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I’m Dudley Storey, the author of Pro CSS3 Animation. This is my blog, where I talk about web design and development with , and . To receive more information, including news, updates, and tips, you should follow me on Twitter or add me on Google+.

web developer guide

my books

Book cover of Pro CSS3 AnimationPro CSS3 Animation, Apress, 2013

my other blogs

Massive Head Canon: Intelligent discussion of movies, books, games, and technology.

my projects

A Sass color keyword system for designers. Replaces CSS defaults with improved hues and more memorable, relevant color names.

CSSslidy: an auto-generated #RWD image slider. 3.8K of JS, no JQuery. Drop in images, add a line of CSS. Done.

tipster.ioAutomatically provides local tipping customs and percentages for services anywhere.

Mind The Gap: Six Causes of Unwanted Spaces In Page Layouts

css / layouts

Estimated reading time: 4 minutes

There are few problems more exasperating in front-end design than dealing with unexpected gaps in web page elements. Determining the cause of an extra few pixels inside a container, or the appearance of space between elements that are meant to exist seamlessly side-by-side, can soak up a great deal of developer’s time and effort.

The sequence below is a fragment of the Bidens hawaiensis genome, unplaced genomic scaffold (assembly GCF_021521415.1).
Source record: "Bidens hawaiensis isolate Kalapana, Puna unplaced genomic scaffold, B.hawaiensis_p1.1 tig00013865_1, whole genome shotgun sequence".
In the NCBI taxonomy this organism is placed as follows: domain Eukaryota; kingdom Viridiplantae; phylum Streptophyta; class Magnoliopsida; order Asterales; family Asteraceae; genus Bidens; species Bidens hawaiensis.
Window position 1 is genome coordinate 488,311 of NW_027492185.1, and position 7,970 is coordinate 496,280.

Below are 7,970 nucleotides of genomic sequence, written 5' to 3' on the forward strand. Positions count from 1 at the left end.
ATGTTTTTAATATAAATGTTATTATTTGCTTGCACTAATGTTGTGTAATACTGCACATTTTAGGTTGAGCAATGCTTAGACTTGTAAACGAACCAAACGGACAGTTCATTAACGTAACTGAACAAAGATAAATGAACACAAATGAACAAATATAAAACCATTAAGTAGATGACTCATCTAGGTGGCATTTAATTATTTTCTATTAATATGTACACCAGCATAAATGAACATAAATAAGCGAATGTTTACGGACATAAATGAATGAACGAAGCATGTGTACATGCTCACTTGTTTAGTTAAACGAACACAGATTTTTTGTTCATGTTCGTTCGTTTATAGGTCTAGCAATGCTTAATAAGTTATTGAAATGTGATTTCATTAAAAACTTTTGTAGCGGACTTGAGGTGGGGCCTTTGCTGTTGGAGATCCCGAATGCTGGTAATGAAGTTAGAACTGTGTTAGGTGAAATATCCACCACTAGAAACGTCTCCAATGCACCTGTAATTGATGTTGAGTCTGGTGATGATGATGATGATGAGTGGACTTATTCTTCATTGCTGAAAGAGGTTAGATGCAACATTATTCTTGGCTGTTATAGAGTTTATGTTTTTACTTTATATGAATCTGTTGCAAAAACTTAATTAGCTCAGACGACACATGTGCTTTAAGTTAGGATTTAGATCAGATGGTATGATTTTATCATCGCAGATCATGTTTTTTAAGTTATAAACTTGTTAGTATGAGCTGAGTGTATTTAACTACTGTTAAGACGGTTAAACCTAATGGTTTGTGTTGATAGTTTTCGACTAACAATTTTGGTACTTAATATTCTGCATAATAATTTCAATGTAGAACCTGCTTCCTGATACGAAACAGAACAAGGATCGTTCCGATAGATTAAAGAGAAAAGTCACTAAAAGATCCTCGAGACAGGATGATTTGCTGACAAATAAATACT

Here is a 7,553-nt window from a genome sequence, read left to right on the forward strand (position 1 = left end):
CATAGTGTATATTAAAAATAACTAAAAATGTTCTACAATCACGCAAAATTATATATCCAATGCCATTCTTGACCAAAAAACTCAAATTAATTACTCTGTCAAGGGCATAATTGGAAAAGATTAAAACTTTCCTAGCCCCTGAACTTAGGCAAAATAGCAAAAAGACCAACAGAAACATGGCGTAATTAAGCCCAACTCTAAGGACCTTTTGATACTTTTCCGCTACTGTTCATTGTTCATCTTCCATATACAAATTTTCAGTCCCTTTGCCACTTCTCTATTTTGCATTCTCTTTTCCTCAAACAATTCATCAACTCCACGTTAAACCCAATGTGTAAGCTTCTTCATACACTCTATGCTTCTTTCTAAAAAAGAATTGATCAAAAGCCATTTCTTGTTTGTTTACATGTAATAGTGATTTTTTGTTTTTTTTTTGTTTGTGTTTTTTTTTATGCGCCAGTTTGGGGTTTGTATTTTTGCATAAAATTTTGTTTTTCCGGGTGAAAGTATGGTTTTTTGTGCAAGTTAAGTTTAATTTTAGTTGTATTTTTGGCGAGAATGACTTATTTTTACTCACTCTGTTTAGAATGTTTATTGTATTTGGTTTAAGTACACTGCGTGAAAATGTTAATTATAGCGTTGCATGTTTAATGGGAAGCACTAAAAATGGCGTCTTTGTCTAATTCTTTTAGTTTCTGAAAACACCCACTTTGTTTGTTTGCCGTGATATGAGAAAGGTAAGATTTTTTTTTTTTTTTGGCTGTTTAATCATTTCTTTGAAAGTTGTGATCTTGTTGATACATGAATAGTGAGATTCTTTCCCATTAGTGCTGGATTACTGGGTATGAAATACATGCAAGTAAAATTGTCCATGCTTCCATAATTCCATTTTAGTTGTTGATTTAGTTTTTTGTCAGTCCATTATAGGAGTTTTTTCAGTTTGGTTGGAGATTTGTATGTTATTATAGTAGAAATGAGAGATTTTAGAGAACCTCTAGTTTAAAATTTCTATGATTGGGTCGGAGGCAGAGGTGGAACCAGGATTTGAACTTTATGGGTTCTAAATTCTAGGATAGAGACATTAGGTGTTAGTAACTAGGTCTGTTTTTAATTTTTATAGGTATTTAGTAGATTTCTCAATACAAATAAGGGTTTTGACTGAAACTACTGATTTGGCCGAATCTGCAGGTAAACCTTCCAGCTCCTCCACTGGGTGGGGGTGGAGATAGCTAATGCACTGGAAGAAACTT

To help, here’s a short list of the six most common causes for gaps, and their solutions:

See the Pen XJOOzv by Dudley Storey (@dudleystorey) on CodePen.

Combining CSS clip-path and Shapes for New Layout Possibilities

css / layouts

Estimated reading time: 3 minutes, 30 seconds

Recently I’ve been thinking about how pages might start to break out of the “boxes inside boxes” trope that’s built up in web design over the past few years. One way to break through limitations is to merge two different creative possibilities: in this case, CSS clip-path and the Shapes module.

Understanding CSS Blend, Part 1: Darken and Lighten

css / blend modes

Estimated reading time: 2 minutes, 30 seconds

If you’re anything like most other designers, your experience with blend modes in Adobe applications is usually one of “Hmmm, I wonder which one of these will work this time?"

Now that blend modes are in CSS, we want to eliminate at least some of that confusion so that we can create great designs without guesswork.

The first clue to understanding blend modes actually comes from looking at the blend options available in an Adobe application. For example, PhotoShop CC on a Mac:

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